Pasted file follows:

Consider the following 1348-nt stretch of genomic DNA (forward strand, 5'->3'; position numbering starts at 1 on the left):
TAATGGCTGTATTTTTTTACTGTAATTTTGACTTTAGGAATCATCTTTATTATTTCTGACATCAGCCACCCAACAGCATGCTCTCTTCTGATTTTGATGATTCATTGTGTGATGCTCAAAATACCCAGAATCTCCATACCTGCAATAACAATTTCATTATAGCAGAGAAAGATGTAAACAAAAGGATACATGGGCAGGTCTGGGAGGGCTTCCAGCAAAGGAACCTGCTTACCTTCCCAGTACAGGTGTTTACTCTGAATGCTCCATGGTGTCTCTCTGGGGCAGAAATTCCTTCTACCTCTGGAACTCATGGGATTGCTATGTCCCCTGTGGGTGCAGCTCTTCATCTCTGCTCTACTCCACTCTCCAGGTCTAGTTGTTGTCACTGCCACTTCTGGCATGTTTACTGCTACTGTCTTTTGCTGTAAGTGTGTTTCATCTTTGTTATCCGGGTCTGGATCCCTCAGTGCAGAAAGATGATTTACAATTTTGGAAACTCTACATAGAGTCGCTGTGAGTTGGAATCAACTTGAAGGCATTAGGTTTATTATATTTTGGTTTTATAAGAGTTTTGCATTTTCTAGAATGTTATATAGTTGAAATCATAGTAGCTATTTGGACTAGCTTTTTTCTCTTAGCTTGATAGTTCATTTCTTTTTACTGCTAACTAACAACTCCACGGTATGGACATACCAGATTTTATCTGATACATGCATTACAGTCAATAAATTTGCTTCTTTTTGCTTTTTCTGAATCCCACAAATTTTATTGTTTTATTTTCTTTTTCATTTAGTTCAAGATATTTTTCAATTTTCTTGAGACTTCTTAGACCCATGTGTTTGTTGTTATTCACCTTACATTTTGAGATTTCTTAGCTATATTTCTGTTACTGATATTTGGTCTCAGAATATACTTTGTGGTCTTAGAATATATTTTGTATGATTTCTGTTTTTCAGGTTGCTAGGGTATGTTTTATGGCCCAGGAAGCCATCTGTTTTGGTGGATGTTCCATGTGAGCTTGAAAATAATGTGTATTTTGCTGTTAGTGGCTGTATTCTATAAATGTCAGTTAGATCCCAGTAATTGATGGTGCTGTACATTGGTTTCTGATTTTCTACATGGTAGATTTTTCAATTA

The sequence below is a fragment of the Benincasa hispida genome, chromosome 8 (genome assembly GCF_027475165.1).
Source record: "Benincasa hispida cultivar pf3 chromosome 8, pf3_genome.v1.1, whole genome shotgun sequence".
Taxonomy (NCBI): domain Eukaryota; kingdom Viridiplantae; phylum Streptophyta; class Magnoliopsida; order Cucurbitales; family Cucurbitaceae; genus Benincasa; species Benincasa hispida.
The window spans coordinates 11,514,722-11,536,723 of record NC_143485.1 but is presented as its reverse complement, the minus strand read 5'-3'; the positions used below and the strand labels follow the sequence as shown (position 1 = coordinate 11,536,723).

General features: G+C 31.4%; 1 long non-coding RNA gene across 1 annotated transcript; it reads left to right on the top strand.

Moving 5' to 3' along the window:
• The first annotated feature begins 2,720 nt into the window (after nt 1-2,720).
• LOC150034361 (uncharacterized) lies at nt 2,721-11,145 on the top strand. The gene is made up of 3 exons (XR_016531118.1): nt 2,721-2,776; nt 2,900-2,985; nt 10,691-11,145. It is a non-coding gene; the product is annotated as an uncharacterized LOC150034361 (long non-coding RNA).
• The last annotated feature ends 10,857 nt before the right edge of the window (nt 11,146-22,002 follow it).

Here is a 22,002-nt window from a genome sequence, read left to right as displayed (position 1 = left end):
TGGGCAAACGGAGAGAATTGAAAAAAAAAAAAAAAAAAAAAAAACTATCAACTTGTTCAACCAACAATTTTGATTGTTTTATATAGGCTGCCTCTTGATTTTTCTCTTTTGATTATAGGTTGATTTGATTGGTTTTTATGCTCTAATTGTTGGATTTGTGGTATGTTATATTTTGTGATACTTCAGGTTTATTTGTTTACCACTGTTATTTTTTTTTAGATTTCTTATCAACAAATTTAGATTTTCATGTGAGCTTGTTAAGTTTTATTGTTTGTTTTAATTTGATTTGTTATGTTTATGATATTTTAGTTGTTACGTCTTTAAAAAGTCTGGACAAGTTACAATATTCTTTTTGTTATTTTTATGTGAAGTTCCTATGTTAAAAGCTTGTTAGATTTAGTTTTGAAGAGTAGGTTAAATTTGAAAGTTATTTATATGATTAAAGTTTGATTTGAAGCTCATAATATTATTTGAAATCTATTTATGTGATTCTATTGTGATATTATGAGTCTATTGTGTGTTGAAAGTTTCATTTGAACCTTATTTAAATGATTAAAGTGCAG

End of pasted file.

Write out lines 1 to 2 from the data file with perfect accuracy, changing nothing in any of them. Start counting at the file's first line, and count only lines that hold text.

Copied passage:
Consider the following 1348-nt stretch of genomic DNA (forward strand, 5'->3'; position numbering starts at 1 on the left):
TAATGGCTGTATTTTTTTACTGTAATTTTGACTTTAGGAATCATCTTTATTATTTCTGACATCAGCCACCCAACAGCATGCTCTCTTCTGATTTTGATGATTCATTGTGTGATGCTCAAAATACCCAGAATCTCCATACCTGCAATAACAATTTCATTATAGCAGAGAAAGATGTAAACAAAAGGATACATGGGCAGGTCTGGGAGGGCTTCCAGCAAAGGAACCTGCTTACCTTCCCAGTACAGGTGTTTACTCTGAATGCTCCATGGTGTCTCTCTGGGGCAGAAATTCCTTCTACCTCTGGAACTCATGGGATTGCTATGTCCCCTGTGGGTGCAGCTCTTCATCTCTGCTCTACTCCACTCTCCAGGTCTAGTTGTTGTCACTGCCACTTCTGGCATGTTTACTGCTACTGTCTTTTGCTGTAAGTGTGTTTCATCTTTGTTATCCGGGTCTGGATCCCTCAGTGCAGAAAGATGATTTACAATTTTGGAAACTCTACATAGAGTCGCTGTGAGTTGGAATCAACTTGAAGGCATTAGGTTTATTATATTTTGGTTTTATAAGAGTTTTGCATTTTCTAGAATGTTATATAGTTGAAATCATAGTAGCTATTTGGACTAGCTTTTTTCTCTTAGCTTGATAGTTCATTTCTTTTTACTGCTAACTAACAACTCCACGGTATGGACATACCAGATTTTATCTGATACATGCATTACAGTCAATAAATTTGCTTCTTTTTGCTTTTTCTGAATCCCACAAATTTTATTGTTTTATTTTCTTTTTCATTTAGTTCAAGATATTTTTCAATTTTCTTGAGACTTCTTAGACCCATGTGTTTGTTGTTATTCACCTTACATTTTGAGATTTCTTAGCTATATTTCTGTTACTGATATTTGGTCTCAGAATATACTTTGTGGTCTTAGAATATATTTTGTATGATTTCTGTTTTTCAGGTTGCTAGGGTATGTTTTATGGCCCAGGAAGCCATCTGTTTTGGTGGATGTTCCATGTGAGCTTGAAAATAATGTGTATTTTGCTGTTAGTGGCTGTATTCTATAAATGTCAGTTAGATCCCAGTAATTGATGGTGCTGTACATTGGTTTCTGATTTTCTACATGGTAGATTTTTCAATTA